Why is it that people experience the “Jerry Springer Effect” on the web (i.e., the need to blab intimate secrets and private information to the world)?
Harvard Business School took on the challenge of trying to explain the almost uncontrollable need that people have to give constant updates on their status and reveal personal data on social media sites.
Their conclusion was that people are illogical and careless with their privacy in situations where privacy should be protected the most such as casual websites like Facebook.
However in situations such as professional websites that are seeking information, people are more guarded.
It seems that the difference between casual websites and professional websites is that the very nature of a professional-looking website acts as a cue to people to become guarded with their personal information.
When it comes to professional websites, people seem to say to themselves, “They must be using this information for some reason, otherwise they wouldn’t be asking for it.” Also, the presence of statements alerting people to the fact that information will be kept private is another turnoff to disclosure.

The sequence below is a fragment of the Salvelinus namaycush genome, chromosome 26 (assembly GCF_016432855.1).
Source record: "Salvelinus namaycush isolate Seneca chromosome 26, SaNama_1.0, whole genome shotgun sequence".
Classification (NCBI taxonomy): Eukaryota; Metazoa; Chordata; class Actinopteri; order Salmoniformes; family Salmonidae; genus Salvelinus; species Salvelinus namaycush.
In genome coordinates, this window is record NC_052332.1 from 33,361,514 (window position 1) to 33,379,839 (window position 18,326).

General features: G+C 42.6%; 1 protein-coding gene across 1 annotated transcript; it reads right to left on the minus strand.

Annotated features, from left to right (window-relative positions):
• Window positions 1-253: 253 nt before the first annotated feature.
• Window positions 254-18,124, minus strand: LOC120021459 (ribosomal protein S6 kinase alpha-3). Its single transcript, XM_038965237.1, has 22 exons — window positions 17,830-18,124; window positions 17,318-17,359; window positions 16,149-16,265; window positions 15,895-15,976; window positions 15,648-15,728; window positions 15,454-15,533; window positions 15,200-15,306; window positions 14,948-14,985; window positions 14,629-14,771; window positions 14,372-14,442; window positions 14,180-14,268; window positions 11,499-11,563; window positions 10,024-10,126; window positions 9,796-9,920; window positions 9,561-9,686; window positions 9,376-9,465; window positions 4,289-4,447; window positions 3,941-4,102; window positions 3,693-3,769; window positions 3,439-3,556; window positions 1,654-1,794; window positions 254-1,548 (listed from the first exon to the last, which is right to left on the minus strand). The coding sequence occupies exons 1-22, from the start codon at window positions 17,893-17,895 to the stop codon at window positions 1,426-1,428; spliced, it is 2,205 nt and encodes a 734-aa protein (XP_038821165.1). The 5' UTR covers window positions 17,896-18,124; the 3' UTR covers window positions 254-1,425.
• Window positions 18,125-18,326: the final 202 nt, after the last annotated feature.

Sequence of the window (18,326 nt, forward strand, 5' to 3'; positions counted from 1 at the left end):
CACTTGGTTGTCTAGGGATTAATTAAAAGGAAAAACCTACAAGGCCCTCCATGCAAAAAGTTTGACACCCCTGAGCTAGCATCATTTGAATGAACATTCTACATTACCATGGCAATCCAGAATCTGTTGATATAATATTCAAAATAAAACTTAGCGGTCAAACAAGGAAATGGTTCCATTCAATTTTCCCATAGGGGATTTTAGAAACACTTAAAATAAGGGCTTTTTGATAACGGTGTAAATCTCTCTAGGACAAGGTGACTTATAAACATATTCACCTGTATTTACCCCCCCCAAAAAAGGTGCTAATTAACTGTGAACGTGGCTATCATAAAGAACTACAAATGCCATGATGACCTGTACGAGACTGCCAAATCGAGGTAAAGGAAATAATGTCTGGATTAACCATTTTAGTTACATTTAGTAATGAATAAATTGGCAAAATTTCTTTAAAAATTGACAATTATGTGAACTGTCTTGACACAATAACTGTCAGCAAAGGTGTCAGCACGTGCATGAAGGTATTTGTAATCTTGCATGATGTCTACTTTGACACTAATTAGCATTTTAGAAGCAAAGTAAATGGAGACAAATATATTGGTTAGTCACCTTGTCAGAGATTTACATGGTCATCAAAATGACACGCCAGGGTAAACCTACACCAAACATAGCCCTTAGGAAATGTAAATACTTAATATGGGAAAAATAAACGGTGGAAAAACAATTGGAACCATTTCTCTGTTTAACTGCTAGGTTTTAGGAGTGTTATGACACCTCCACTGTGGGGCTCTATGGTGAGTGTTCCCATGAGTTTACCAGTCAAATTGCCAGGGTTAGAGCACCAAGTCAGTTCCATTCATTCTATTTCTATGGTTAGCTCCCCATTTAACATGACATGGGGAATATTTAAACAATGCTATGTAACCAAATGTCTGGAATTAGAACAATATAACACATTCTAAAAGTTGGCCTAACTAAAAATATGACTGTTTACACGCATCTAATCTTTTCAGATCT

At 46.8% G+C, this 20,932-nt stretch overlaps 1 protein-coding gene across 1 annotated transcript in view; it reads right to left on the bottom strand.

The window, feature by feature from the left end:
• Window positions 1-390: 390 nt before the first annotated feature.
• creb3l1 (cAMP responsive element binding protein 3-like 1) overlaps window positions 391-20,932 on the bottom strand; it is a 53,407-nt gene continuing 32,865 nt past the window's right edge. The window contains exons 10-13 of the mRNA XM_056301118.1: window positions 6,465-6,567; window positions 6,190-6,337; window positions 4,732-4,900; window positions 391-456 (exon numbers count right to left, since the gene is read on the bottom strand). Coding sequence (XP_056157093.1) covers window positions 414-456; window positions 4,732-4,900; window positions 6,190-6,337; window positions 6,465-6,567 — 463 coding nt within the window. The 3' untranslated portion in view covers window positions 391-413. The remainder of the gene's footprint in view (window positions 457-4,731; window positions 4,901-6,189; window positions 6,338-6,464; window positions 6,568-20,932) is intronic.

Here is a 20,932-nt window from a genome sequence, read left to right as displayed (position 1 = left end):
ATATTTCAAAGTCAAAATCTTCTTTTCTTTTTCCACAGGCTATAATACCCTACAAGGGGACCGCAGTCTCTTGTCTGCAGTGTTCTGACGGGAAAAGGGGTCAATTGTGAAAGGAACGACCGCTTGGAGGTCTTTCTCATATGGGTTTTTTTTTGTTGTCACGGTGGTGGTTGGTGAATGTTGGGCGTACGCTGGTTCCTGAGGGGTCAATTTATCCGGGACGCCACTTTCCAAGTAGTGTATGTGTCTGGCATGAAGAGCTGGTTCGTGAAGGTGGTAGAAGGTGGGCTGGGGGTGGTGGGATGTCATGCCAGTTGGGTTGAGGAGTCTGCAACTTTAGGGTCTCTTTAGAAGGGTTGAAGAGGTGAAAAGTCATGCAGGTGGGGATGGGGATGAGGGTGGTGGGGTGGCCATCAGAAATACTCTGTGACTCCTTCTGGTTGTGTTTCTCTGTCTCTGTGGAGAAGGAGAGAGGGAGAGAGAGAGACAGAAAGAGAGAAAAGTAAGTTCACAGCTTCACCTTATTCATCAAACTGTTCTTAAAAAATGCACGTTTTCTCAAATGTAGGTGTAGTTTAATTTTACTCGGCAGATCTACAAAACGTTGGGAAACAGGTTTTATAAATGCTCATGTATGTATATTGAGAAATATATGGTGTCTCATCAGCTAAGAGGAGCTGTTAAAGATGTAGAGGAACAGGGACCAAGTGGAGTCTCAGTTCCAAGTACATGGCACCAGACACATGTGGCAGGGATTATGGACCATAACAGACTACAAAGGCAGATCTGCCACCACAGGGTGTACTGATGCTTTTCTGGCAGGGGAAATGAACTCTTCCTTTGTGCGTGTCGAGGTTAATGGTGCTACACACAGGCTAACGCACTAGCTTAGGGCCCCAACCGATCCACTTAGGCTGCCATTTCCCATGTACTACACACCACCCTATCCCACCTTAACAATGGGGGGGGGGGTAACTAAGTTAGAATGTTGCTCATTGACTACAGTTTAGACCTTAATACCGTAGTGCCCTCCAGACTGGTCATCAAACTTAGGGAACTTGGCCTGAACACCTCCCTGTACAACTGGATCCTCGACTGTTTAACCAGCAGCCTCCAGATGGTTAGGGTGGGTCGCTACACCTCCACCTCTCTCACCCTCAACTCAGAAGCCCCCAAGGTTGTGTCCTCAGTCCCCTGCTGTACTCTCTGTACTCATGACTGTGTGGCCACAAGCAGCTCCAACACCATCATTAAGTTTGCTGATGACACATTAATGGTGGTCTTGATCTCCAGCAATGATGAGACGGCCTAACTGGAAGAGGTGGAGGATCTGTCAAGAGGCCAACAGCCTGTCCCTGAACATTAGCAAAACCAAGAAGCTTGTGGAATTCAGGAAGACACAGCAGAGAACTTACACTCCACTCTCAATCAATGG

The result is that people don’t think of privacy issues unless reminded to do so as often done on professional websites.
Additionally, the herd mentality of tell-all information offers an explanation as to why people are airing their “dirty laundry” – Everyone is doing it, so why not me.
In fact, it has gotten to the point that users of sites like Facebook are actually becoming suspicious of the people who don’t tell-all.
HR POINTER: This counterintuitive thought process of people is probably most useful to marketing firms that want to gather information from the public.
While these firms know the need to protect privacy, the mere act of designing a professional-looking website with all the privacy related disclosures will actually discourage the receipt of information that they are seeking.
Therefore, if these marketing firms really want to get information, it seems that the creation of a website which is more casual and less professional, makes no reference to privacy, and shows the oversharing of information by others will be “just the ticket” for securing the data.
These findings are also frightening when it comes to unethical firms and their efforts to gather privacy data.
Is this an upside down world or what?